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Easy to use clojure download

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README.textile

Dejour

de jour (adj) Available and being served on this day.

Dejour provides an easy, works out of the box experience for the Clojure programming language. Clojure is a JVM-hosted, functional, general-purpose LISP variant that is especially adept at concurrent programming. You can find the clojure source and original downloads at http://clojure.org.

Unfortunately, while clojure.org provides the superb Clojure language as well as clojure-contrib (a set of useful libraries) there are a few things missing. The most important missing bit is a script that will run Clojure. Also missing is the very useful JLine providing a more robust interactive clojure interpreter or REPL.

The Dejour project pulls all of this together in a single easy to get, easy to install download. Dejour currently works on Linux, Macs, and Windows.

Installing Dejour

Step one is to download the latest Dejour tar or zip from:

http://github.com/russolsen/dejour/downloads

Step two is to unpack Dejour. You will end up with a directory with a name like dejour-1.1.0. Inside that directory is a bin directory, containing a Linux/Mac script, clj as well as a couple of Windows executables. If you are running on Linux or a Mac, you can run clojure by running the clj script. If you are on windows you have a choice of clj.exe which will run clojure with a console or cljw.exe which will run clojure without a console.

*nix example (paths will vary):


    $ cd ~/lib
    $ tar xf ~/Downloads/dejour-complete-1.3.0c.tar

Step three is probably to put the dejour bin directory on your your path.

*nix example (paths will vary):


    $ export PATH=$PATH:~/lib/dejour-complete-1.3.0c/bin

Step four There is no step four.

Examples

If you just want the clojure REPL (i.e. interactive shell), simply run the clj script (or clj.exe on Windows):


    $ clj
    Clojure 1.1.0
    user=>

If you want to execute a file full of clojure code, call out the file after clj:


  clj my-clojure-code.clj

If you want to pass arguments to your clojure script, just hang them on the end of the command:


  clj my-clojure-code.clj some arguments

If you need to pass a -D or -X argument to java, put it before the clojure file:


  clj -Xmx500M -DFoo=bar  my-clojure-code.clj some arguments

If you have other java VM arguments, you can pass them in via the -J option:


  clj -J -d32 my-clojure-script.clj arg1 arg2

Dejour also comes with some simple examples of Clojure code from my “Clojure, the least you need to know” talk. You will find these in the examples subdirectory.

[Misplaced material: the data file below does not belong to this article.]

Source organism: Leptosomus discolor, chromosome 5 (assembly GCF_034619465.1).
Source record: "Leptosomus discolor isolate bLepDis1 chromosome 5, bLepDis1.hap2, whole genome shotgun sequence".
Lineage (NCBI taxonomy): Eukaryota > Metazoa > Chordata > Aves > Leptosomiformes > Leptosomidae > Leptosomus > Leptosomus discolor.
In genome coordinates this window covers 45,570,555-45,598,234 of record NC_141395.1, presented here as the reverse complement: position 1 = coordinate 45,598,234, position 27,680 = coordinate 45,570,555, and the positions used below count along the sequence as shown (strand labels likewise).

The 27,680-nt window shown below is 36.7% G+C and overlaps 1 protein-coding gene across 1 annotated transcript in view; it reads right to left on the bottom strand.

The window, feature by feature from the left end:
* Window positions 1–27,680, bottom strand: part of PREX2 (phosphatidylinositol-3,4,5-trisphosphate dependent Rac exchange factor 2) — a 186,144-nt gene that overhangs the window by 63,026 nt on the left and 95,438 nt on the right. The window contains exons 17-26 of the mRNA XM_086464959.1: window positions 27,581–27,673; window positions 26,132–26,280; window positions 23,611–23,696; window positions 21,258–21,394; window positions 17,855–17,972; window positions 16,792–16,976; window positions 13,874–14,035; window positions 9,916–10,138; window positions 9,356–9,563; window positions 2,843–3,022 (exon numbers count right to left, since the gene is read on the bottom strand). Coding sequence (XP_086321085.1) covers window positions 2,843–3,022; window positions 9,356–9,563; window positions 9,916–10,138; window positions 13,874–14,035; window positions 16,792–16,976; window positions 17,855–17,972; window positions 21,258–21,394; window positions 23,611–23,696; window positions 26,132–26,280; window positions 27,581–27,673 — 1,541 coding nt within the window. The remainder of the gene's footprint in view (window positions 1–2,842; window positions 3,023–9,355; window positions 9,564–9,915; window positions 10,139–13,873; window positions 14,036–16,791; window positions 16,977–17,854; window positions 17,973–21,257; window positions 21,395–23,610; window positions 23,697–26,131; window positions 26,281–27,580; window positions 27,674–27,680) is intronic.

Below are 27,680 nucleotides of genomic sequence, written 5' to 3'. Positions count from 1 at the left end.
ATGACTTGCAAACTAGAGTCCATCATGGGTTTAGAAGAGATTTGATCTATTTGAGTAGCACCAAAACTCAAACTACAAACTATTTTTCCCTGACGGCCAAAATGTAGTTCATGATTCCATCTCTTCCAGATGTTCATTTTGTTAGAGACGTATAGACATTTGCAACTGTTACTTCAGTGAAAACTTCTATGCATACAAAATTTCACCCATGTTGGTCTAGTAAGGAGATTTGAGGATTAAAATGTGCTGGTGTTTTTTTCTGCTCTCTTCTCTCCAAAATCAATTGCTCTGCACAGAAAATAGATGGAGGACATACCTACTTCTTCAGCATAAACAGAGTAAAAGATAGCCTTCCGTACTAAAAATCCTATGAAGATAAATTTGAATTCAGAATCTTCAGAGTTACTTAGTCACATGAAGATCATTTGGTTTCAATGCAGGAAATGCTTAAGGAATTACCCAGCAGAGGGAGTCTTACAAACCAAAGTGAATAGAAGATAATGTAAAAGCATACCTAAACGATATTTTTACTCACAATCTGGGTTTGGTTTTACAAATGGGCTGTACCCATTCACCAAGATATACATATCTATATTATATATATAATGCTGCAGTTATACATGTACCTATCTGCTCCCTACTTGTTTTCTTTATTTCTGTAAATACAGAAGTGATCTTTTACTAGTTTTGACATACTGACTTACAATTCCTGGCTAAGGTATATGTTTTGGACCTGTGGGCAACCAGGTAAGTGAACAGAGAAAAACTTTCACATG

Using the clj script

If you run the script with no parameters, clj will bring up the interactive clojure ‘interpreter’: You can simply type in clojure code and immediately see the results. Alternatively, if you supply clj with the name of a clojure script, it will run that script.

The clj script and executable are designed to be very simple for beginners to use, but they are also capable of doing more elaborate things. Here are the arguments that clj understands:

  • -debug Just print out the java command and exit.
  • -no-jline Don’t use jline
  • -rlwrap Use rlwrap command instead of jline. Assumes that rlwrap is on your path.
  • -rlwrap-cmd Specify the rlwrap command (and any parameters) in the next arg
  • -cp <jar or directory> Add the next argument to the classpath
  • -classpath <jar or directory> Add the next argument to the classpath
  • -Dname=value Define the given Java system property, passed directly to java.
  • -Xjava-option Passed directly to Java
  • -client Use the java client VM
  • -server Use the java server VM
  • -hotspot Turn on java hotspot
  • -J java-option Pass the next argument directly to java.
  • -- (That’s two dashes) Treat everything that follows as a clojure argument

Dejour is also location independant. It will run out of wherever you decide to unpack it — no environment variables required. The only external dependancy that Dejour has is on Java: It assumes that there is a java command in your path, or that JAVA_HOME is set. If you have both, JAVA_HOME wins.

Dejour also pays attention to two rlwrap related environment variables (if you don’t know what rlwrap is then you don’t need to worry about this). The two variables are: CLJ_USE_RLWRAP which turns on rlwrap support by default and CLJ_RLWRAP_CMD which specifies and alternative rlwrap command (other than the default ‘rlwrap’) and any rlwrap arguments.

ToDo

“Art is never finished, only abandoned.” I don’t know if dejour is art, but it certainly ain’t finished. Here are some of the things still left undone:

  • There is some support in the clj script for Cygwin, but I would welcome feedback from any Cygwin users out there

Contributors

Dejour was created by Russ Olsen and is, of course, based on Clojure, clojure-contrib and JLine. Much of the clj script was inspired by the Jruby startup script, jruby.sh. Also inspired by Mark Reid’s clj script. Thanks to Fogus for some help with the README file. Thanks to Colin Jones for pitching in.

See my website at russolsen.com

License

Copyright © 2010-2011 Russ Olsen and released under the Apache 2.0 license.

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